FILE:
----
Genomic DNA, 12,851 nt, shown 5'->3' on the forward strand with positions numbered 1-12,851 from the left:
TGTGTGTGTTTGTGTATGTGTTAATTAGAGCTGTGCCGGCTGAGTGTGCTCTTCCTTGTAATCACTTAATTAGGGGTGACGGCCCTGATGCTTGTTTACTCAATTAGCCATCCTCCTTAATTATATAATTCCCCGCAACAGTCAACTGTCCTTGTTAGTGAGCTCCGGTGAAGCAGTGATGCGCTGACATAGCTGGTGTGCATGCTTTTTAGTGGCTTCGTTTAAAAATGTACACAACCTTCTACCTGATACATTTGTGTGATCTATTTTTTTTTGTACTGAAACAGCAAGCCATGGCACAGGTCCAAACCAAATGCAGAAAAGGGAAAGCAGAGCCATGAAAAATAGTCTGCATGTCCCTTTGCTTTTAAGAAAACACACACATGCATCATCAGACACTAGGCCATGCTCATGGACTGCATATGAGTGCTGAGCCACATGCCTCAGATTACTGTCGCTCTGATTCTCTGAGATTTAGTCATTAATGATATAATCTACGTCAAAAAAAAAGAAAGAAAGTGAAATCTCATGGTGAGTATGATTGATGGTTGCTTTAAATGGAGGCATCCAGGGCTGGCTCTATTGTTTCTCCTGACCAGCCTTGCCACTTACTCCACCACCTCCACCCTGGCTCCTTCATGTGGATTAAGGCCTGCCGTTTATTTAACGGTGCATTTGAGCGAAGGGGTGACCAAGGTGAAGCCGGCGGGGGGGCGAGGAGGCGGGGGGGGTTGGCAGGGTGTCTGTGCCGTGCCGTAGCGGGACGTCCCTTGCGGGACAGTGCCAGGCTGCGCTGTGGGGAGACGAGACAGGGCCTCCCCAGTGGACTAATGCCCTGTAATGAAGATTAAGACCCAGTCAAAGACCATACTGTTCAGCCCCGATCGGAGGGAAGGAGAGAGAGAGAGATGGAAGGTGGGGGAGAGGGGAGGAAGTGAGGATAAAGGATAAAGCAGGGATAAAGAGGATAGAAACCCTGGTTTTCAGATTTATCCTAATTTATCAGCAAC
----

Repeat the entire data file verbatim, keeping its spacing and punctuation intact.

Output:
Genomic DNA, 12,851 nt, shown 5'->3' on the forward strand with positions numbered 1-12,851 from the left:
TGTGTGTGTTTGTGTATGTGTTAATTAGAGCTGTGCCGGCTGAGTGTGCTCTTCCTTGTAATCACTTAATTAGGGGTGACGGCCCTGATGCTTGTTTACTCAATTAGCCATCCTCCTTAATTATATAATTCCCCGCAACAGTCAACTGTCCTTGTTAGTGAGCTCCGGTGAAGCAGTGATGCGCTGACATAGCTGGTGTGCATGCTTTTTAGTGGCTTCGTTTAAAAATGTACACAACCTTCTACCTGATACATTTGTGTGATCTATTTTTTTTTGTACTGAAACAGCAAGCCATGGCACAGGTCCAAACCAAATGCAGAAAAGGGAAAGCAGAGCCATGAAAAATAGTCTGCATGTCCCTTTGCTTTTAAGAAAACACACACATGCATCATCAGACACTAGGCCATGCTCATGGACTGCATATGAGTGCTGAGCCACATGCCTCAGATTACTGTCGCTCTGATTCTCTGAGATTTAGTCATTAATGATATAATCTACGTCAAAAAAAAAGAAAGAAAGTGAAATCTCATGGTGAGTATGATTGATGGTTGCTTTAAATGGAGGCATCCAGGGCTGGCTCTATTGTTTCTCCTGACCAGCCTTGCCACTTACTCCACCACCTCCACCCTGGCTCCTTCATGTGGATTAAGGCCTGCCGTTTATTTAACGGTGCATTTGAGCGAAGGGGTGACCAAGGTGAAGCCGGCGGGGGGGCGAGGAGGCGGGGGGGGTTGGCAGGGTGTCTGTGCCGTGCCGTAGCGGGACGTCCCTTGCGGGACAGTGCCAGGCTGCGCTGTGGGGAGACGAGACAGGGCCTCCCCAGTGGACTAATGCCCTGTAATGAAGATTAAGACCCAGTCAAAGACCATACTGTTCAGCCCCGATCGGAGGGAAGGAGAGAGAGAGAGATGGAAGGTGGGGGAGAGGGGAGGAAGTGAGGATAAAGGATAAAGCAGGGATAAAGAGGATAGAAACCCTGGTTTTCAGATTTATCCTAATTTATCAGCAAC